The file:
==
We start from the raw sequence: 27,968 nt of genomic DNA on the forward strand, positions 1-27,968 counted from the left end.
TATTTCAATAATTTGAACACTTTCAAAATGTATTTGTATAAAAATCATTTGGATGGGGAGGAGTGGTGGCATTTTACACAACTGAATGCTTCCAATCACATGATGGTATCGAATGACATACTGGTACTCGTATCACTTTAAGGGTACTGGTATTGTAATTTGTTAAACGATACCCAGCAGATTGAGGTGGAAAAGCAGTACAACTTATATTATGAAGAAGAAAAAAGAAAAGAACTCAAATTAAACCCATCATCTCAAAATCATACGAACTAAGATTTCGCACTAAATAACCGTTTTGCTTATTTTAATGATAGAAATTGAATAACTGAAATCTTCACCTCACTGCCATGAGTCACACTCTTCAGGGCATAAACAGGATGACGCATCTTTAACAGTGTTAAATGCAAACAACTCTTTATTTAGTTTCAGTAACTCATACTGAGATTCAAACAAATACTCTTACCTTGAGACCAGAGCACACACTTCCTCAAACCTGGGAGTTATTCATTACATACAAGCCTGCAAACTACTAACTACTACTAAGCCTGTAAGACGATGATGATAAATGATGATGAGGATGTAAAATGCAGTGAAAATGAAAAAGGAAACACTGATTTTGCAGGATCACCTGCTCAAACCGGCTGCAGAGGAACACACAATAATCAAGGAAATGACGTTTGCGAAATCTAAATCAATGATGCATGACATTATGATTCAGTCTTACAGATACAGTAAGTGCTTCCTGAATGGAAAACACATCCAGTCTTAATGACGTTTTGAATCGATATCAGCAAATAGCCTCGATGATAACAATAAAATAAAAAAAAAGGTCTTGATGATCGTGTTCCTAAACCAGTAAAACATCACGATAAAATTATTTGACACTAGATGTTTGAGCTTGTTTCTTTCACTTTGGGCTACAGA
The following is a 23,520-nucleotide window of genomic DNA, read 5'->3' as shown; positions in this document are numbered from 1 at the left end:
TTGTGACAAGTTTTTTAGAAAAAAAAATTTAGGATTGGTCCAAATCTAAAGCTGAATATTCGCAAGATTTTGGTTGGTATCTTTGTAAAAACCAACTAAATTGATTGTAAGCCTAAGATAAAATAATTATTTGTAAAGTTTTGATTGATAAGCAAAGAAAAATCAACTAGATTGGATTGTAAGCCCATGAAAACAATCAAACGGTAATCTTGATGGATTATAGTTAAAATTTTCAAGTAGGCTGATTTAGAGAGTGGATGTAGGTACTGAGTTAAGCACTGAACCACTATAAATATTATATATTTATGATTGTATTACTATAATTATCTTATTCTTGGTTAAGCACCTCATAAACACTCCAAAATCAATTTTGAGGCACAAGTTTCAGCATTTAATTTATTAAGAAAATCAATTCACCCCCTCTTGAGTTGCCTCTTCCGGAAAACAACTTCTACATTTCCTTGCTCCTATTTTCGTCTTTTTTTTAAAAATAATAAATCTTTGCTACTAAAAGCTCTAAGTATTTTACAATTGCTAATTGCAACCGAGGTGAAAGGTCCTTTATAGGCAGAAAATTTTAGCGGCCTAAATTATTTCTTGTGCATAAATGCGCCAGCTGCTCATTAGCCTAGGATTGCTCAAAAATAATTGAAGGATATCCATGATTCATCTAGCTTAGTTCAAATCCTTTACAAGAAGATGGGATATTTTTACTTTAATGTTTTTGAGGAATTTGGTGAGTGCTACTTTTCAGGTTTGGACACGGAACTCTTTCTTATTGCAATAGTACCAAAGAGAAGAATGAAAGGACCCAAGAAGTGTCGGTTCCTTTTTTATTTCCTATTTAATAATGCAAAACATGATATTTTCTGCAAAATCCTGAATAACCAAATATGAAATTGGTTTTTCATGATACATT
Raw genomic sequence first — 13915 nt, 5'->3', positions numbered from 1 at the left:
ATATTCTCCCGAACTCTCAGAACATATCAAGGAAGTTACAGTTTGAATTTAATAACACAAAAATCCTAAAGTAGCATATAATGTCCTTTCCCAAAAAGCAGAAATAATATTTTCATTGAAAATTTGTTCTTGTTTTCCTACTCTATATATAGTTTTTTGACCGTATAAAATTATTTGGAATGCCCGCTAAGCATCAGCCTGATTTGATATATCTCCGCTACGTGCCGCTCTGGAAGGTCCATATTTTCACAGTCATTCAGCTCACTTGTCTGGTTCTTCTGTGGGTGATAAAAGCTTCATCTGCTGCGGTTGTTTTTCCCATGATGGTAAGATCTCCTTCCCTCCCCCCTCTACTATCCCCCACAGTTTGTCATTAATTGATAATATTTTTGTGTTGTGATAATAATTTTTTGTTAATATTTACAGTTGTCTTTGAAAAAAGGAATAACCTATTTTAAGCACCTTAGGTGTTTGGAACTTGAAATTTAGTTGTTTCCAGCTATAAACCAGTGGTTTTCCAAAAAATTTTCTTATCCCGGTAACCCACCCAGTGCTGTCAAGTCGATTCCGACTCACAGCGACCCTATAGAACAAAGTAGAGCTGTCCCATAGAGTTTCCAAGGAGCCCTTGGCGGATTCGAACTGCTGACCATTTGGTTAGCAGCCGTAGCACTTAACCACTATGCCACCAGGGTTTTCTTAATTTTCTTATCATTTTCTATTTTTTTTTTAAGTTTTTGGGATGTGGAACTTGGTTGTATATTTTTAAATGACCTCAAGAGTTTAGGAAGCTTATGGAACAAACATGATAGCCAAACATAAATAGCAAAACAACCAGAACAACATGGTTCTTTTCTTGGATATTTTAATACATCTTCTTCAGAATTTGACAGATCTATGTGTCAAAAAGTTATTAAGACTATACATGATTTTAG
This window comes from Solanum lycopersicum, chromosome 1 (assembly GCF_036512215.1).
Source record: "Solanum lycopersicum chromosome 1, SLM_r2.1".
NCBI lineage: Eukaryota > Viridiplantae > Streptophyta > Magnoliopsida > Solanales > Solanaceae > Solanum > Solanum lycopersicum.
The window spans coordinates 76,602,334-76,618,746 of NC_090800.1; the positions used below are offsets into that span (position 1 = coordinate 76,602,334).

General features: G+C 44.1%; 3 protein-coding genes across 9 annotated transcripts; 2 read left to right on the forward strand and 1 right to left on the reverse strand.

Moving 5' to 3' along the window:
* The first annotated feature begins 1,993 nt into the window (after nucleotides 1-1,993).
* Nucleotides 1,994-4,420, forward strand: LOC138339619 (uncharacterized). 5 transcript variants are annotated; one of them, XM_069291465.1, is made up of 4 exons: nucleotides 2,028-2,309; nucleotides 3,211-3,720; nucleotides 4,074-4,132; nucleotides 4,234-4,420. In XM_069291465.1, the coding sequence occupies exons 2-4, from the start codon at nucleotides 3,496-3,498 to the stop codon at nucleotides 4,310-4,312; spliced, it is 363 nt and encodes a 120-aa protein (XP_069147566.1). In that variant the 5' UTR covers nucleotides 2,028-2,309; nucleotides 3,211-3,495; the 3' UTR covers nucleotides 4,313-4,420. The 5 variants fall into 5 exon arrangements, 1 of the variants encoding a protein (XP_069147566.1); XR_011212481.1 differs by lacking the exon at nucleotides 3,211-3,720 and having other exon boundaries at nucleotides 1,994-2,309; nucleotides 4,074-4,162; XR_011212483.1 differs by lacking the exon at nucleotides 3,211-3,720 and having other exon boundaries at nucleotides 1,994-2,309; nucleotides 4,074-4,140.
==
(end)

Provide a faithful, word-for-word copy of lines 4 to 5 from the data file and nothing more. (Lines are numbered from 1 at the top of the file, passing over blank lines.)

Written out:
TTGTGACAAGTTTTTTAGAAAAAAAAATTTAGGATTGGTCCAAATCTAAAGCTGAATATTCGCAAGATTTTGGTTGGTATCTTTGTAAAAACCAACTAAATTGATTGTAAGCCTAAGATAAAATAATTATTTGTAAAGTTTTGATTGATAAGCAAAGAAAAATCAACTAGATTGGATTGTAAGCCCATGAAAACAATCAAACGGTAATCTTGATGGATTATAGTTAAAATTTTCAAGTAGGCTGATTTAGAGAGTGGATGTAGGTACTGAGTTAAGCACTGAACCACTATAAATATTATATATTTATGATTGTATTACTATAATTATCTTATTCTTGGTTAAGCACCTCATAAACACTCCAAAATCAATTTTGAGGCACAAGTTTCAGCATTTAATTTATTAAGAAAATCAATTCACCCCCTCTTGAGTTGCCTCTTCCGGAAAACAACTTCTACATTTCCTTGCTCCTATTTTCGTCTTTTTTTTAAAAATAATAAATCTTTGCTACTAAAAGCTCTAAGTATTTTACAATTGCTAATTGCAACCGAGGTGAAAGGTCCTTTATAGGCAGAAAATTTTAGCGGCCTAAATTATTTCTTGTGCATAAATGCGCCAGCTGCTCATTAGCCTAGGATTGCTCAAAAATAATTGAAGGATATCCATGATTCATCTAGCTTAGTTCAAATCCTTTACAAGAAGATGGGATATTTTTACTTTAATGTTTTTGAGGAATTTGGTGAGTGCTACTTTTCAGGTTTGGACACGGAACTCTTTCTTATTGCAATAGTACCAAAGAGAAGAATGAAAGGACCCAAGAAGTGTCGGTTCCTTTTTTATTTCCTATTTAATAATGCAAAACATGATATTTTCTGCAAAATCCTGAATAACCAAATATGAAATTGGTTTTTCATGATACATT
Raw genomic sequence first — 13915 nt, 5'->3', positions numbered from 1 at the left: